Definition of road player

A highly skilled hustler making money gambling while traveling. Fast Eddie Felson in The Hustler was a road player. One of the most notorious real-life road players is Keith McCready.

24 Random Essential Billiards Terms

The wrap is situated over the handle of the cue, below the forearm and above the butt. Common materials used are Irish linen, leather, or cork. These materials make sense, because they provide a sure grip, long life, and help to absorb moisture from the hand when you are sweating through a difficult rack. In addition, wraps are used to compliment the color or style of the cue stick and to elegantly complete the look.
One-pocket (often spelled one pocket) is a two-player (or -team) pocket billiards (pool) game. The object of the game is to score points by pocketing (potting) pool balls into specific pockets. A point is made when a player makes any object ball into that player's designated pocket. The winner is the first to score an agreed-upon number of points (most commonly 8). The player making the break shot (typically after winning the lag) chooses a foot corner pocket for the rest of the game; all of that shooter's balls must be shot into that pocket. All of the opponent's balls must be made in the other foot corner pocket.
Linen made from flax and produced in Ireland which is often used to wrap the gripping area of the butt of a cue.
To give a handicap to an opponent where they have to win a specified number less games than the other player in order to triumph in the match. The name refers to posting games on the scorekeeping mechanism known as a wire, though it is employed when no actual use of the particular device is available or intended.
This is the highest number of consecutive points scored during an inning of continuous pool play.
Jargon for a tournament chart, showing which players are playing against whom and what the results are. Often shortened to card.
The situation arising in many pool games where a ball is spotted to the table's foot spot or some other specific location and the cue ball must be shot from the kitchen or the "D". There are diamond system aiming techniques for pocketing such shots without scratching the cue ball into a pocket.
A British term (especially in snooker) for the splitting of a group of balls when another ball is sent into them, typically with the intent of deliberately moving them with the cue ball to develop them.
Chiefly British: bank shot played up and down the longer length of the table off a short rail and into a corner pocket, as opposed to the more common bank across the short length into a center pocket or corner.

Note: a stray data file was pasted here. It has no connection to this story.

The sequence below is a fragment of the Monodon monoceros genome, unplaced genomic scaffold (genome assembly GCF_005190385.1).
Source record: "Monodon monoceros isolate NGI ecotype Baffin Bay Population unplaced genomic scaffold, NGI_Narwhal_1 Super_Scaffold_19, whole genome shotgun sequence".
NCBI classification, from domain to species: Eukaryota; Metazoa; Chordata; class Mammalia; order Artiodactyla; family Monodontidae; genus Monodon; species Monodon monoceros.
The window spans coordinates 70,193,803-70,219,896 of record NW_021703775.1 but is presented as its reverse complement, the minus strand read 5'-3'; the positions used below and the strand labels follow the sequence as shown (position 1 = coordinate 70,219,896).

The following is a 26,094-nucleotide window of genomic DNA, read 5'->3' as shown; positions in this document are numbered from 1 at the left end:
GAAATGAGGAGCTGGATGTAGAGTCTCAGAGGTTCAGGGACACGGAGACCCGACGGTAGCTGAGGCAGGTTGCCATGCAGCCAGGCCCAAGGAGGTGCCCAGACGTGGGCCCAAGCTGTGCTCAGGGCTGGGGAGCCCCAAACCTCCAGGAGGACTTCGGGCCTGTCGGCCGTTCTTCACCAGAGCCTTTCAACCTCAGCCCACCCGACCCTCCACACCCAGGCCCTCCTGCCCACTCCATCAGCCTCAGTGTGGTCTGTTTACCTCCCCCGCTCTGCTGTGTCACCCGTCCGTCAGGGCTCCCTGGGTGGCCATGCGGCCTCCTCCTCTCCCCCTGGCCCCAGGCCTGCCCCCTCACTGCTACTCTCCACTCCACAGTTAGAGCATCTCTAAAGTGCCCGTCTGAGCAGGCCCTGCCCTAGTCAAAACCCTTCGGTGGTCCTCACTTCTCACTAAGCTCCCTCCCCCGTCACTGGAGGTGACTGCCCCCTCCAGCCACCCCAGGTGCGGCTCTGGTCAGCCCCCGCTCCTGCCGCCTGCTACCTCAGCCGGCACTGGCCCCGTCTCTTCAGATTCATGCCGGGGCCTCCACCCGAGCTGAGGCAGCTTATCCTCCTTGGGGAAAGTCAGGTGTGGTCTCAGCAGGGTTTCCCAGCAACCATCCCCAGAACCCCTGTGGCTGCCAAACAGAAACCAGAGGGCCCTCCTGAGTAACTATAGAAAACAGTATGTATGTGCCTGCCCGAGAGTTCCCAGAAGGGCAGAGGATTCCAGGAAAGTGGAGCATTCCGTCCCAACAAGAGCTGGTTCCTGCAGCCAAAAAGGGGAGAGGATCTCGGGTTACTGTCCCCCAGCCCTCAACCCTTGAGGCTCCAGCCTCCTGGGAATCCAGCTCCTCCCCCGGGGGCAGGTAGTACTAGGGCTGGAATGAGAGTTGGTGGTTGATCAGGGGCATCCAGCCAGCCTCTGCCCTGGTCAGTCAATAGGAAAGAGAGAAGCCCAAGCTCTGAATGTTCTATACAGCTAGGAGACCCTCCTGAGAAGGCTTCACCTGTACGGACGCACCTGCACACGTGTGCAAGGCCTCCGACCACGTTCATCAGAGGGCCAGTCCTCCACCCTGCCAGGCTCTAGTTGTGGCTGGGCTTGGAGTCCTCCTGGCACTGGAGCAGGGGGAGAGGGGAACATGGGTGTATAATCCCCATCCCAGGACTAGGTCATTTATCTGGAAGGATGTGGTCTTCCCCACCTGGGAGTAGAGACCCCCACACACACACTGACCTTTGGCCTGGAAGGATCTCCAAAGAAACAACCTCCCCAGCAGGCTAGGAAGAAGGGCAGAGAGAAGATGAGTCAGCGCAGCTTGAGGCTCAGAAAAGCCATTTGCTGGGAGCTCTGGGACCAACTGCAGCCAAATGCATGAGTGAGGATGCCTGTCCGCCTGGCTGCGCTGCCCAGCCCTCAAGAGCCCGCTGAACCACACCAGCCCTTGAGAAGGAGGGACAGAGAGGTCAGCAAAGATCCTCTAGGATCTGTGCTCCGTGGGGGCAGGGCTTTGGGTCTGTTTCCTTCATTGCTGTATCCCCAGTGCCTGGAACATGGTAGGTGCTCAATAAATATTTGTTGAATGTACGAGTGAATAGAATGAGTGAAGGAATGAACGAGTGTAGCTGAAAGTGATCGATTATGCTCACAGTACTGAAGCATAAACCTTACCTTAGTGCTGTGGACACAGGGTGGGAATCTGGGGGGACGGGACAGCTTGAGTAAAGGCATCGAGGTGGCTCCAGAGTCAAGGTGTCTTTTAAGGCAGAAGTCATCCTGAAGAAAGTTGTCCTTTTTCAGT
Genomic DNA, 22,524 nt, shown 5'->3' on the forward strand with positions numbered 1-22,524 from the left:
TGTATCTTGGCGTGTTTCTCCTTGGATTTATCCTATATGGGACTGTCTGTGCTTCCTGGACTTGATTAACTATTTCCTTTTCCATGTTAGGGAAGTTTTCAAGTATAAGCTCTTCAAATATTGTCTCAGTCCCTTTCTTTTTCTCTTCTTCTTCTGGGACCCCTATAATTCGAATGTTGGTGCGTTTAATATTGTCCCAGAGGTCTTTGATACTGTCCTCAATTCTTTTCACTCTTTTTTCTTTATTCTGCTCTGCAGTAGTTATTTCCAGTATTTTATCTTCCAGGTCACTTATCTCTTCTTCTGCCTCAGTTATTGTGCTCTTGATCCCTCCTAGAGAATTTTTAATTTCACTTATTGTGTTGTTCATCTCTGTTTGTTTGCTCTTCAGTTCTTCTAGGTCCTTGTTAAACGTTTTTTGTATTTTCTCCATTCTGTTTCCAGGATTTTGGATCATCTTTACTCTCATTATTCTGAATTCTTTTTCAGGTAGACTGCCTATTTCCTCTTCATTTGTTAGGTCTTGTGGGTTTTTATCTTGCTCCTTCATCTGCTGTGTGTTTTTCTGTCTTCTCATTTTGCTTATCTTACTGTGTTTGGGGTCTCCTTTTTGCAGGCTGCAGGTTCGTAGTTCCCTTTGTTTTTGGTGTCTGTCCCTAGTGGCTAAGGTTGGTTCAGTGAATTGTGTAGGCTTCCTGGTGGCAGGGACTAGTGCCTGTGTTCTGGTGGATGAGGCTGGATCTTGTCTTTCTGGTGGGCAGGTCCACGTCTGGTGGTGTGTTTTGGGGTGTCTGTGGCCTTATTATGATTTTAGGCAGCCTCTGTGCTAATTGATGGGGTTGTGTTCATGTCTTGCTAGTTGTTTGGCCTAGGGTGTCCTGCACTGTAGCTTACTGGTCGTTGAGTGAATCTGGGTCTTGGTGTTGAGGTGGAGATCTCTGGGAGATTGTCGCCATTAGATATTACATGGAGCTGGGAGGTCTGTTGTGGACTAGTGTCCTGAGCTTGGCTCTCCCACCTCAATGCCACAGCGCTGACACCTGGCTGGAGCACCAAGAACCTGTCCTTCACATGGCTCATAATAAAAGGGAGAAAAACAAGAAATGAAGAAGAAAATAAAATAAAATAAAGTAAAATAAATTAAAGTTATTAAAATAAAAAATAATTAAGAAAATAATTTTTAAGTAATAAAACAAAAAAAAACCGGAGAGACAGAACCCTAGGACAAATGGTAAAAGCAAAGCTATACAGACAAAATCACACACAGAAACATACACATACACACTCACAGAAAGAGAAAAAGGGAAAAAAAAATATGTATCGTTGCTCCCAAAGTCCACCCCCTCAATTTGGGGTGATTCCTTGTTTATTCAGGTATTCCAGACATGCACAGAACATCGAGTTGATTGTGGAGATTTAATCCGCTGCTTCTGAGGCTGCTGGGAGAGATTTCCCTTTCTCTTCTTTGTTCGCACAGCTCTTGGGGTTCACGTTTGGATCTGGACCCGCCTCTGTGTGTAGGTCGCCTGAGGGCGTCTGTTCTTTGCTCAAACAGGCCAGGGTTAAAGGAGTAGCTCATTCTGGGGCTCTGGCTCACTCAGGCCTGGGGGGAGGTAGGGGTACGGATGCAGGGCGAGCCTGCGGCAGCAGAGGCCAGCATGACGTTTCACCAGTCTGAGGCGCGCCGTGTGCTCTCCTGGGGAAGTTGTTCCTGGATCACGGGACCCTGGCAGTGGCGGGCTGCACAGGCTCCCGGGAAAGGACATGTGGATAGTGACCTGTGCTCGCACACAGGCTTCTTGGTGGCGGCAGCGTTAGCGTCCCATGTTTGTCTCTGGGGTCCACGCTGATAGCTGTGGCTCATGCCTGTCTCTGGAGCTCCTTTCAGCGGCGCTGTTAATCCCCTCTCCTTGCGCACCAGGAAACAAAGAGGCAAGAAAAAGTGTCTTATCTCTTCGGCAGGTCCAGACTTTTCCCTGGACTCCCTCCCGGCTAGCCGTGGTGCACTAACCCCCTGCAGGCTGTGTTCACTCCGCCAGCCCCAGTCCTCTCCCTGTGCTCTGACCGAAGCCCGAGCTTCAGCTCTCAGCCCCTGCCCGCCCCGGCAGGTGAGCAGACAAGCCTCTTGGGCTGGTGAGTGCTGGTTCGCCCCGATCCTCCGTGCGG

In team match play when playing one-on-one matches, if one team is short a player, a player on that team is called back to play a second match.
For example: Team A has 6 players, Team B has 4 players. There will be five individual matches played. For the fifth match Team A can pick a player from Team B to play a second match against their fifth match player.
In the carom games, any shot where the end result is all the balls near each other; ideally, in position for the start of a nurse on the next stroke.
An unintentional and often barely perceptible curve imparted to the path of the cue ball from the use of english without a level cue. Not to be confused with a swerve shot.
Describing a shot which requires one or more balls to be played off several cushions, such as an elaborate escape or a positional shot; "he'll have to send the cue ball round the angles to get good position."
This is to use running english or soft speed in order to open up the angle on a particular bank shot.
Also littles, little ones, little balls. In eight-ball, to be shooting the solid suit (group) of balls (1 through 7); "you're little, remember", "you're the little balls" or "I've got the littles". Compare small, solids, reds, low, spots, dots, unders; contrast big.

1- Applying very powerful follow on the cue ball thereby causing the maximum amount of follow.

2- A powerful follow shot with a high degree of top spin on it; usually when the object ball being hit is relatively close to the cue ball and is being hit very full; also known as "prograde top spin" or "prograde follow" (when referring to the action on the shot rather than the shot per se), and as a "jenny" in Australia.

This is the state after which the person returning the break has had the opportunity to catch and even the field after the breakers advantage.
This is a particular ball which lends itself to be used as a "blocker" or a "protector."
To use a particular ball as security by playing a safety or leaving it where it will act as one.
Playing an opponent for money who has no chance of winning based on disparity of skill levels. The term robbed is also sometimes used humorously in exclamations when a shot that looks like it would work did not, as in "Oh! You got robbed on that one!"
To play a shot with the stroke and speed that makes it easiest to pocket the object ball, even at the expense of sacrificing position.
This is a special shaped leather or plastic bottle that is used on the table during play in special pocket games.
A pool room may refer to an establishment that is the same as a pool hall. A private residence may also have a pool room. That would be a room in a house or a recreation room in an apartment building, hotel or condominium complex that has a room that the main activity is dedicated to playing pool.
A 7 inch (17.8 cm) square box drawn on a balkline table from the termination of a balkline with the rail, thus defining a restricted space in which only 3 points may be scored before one ball must be driven from the area. It developed to curtail the effectiveness of the chuck nurse, which in turn had been invented to thwart the effectiveness of the Parker's box in stopping long, repetitive runs using the anchor nurse.
This is the ball that sits in the front, or apex, position in the rack.